As a native reader, I find the grammar of the original tweet to be perfectly ordinary. My paraphrasing is also perfectly ordinary. There's more than one way to be grammatically right.

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    But I find a difference in meaning. On the way to [infinitive] means a literal journey: somebody is going somewhere in order to do the thing. On the way to [verb-ing] can be (and usually is) a metaphorical journey: if somebody continues what they are doing, the will end up verb-ing.
    – Colin Fine
    Dec 26, 2019 at 19:31
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    What @ColinFine said. I'm on my way to buy a car would probably mean I'm literally going somewhere in order to complete the purchase. But I'm on my way to buying a car is far more "metaphorical" (perhaps I've just received some extra money, bringing me one step closer to being able to afford the car). Dec 26, 2019 at 19:40
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    @ColinFine the small difference I'm seeing here is that the original phrase states not that they're "on their way to kill thousands of innocent civilians" but rather that they're "on their way to have killed thousands of innocent civilians"; i.e. on their way to a result or an outcome, not on their way to a process or an act.
    – Peteris
    Dec 27, 2019 at 1:49
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    @Rentsy But I (as a native English speaker) don't find this weird at all (the second sentence is slightly odd, but in no way erroneous). It's not even an Americanism; it's universally correct English. Dec 27, 2019 at 13:26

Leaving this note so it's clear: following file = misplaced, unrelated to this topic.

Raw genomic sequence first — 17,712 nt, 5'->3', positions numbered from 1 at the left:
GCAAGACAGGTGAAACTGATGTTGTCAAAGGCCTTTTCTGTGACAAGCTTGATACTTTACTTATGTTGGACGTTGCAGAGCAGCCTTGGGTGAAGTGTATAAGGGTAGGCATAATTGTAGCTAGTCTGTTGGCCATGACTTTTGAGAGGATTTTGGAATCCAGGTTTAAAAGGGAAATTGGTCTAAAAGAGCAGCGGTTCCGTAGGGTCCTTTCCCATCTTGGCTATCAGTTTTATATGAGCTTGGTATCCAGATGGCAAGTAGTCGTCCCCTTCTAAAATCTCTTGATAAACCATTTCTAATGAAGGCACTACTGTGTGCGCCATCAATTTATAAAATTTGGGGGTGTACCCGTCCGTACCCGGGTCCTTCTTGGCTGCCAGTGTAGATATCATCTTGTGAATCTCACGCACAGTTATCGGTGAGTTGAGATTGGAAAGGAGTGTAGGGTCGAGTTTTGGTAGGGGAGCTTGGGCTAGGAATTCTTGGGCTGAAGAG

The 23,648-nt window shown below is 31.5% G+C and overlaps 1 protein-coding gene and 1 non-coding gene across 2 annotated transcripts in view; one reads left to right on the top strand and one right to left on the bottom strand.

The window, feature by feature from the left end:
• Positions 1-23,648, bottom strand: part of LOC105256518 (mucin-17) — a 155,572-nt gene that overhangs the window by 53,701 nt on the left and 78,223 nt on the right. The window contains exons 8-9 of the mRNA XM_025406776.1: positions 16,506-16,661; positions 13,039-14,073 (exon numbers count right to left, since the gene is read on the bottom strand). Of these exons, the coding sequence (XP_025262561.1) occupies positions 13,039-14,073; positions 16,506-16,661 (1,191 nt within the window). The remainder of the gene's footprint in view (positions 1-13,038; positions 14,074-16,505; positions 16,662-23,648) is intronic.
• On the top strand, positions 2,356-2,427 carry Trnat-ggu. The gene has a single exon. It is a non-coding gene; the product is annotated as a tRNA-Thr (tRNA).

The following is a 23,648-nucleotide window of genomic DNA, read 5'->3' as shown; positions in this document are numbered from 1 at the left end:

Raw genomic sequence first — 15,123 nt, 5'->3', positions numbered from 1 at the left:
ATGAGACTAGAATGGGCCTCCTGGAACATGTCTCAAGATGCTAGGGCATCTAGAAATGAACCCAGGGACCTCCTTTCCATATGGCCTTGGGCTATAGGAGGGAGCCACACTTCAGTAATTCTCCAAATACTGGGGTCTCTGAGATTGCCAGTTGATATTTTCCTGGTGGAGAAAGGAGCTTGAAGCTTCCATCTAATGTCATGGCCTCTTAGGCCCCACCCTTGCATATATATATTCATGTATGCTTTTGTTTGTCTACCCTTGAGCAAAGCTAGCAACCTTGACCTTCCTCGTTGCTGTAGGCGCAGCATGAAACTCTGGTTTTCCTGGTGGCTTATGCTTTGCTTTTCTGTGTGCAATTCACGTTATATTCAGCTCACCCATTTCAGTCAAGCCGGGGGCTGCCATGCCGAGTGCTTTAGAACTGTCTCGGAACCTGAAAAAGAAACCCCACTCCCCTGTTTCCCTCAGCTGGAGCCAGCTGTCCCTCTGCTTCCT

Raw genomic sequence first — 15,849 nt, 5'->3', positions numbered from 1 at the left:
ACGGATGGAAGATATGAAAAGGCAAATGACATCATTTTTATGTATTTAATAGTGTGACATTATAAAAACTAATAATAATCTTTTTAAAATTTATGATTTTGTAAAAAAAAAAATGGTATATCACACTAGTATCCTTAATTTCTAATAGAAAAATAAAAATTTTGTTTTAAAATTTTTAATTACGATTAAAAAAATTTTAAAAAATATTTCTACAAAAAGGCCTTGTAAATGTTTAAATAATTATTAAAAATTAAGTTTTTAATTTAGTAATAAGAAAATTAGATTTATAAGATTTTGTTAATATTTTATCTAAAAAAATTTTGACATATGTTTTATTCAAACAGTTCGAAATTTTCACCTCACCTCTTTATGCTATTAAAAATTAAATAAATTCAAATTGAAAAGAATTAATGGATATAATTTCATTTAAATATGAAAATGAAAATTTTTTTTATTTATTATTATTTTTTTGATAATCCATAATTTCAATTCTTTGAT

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    @Rentsy Trump is not a great writer or speaker, and many of his tweets are confusing (and often mocked by TV comedians), but this one is actually pretty reasonable.
    – Barmar
    Dec 27, 2019 at 14:25

To is a sign of the infinitive, but it's also a preposition. Since nouns are the objects of prepositions, gerunds (which take the place of nouns) can appear after to as well.

In the phrase the way to X, to has the meaning of destination. It's the same as saying "The destination of the way is X".

It's not incorrect to say to kill either.


In this case, to is part of the phrase on the way to, which is suggesting that the people he is talking about are engaged in a course of action that if unchecked could or will lead to multiple deaths.

If you wanted to make it easier to understand, you could rephrase it slightly:

... are, or are on the way to, ...

but regardless of one's opinion of Donald Trump, this is not bad grammar :·).


"Killing" is a noun (gerund) in this case. It's perfectly correct grammatically. It's a commonly used construction and quite familiar to me as a native speaker. In this case it means that Russia, Syria and Iran have killed a number of civilians, and that Mr Trump expects that the number killed will eventually be thousands. I was on my way to simply up-voting another response, but I like to hear myself talk.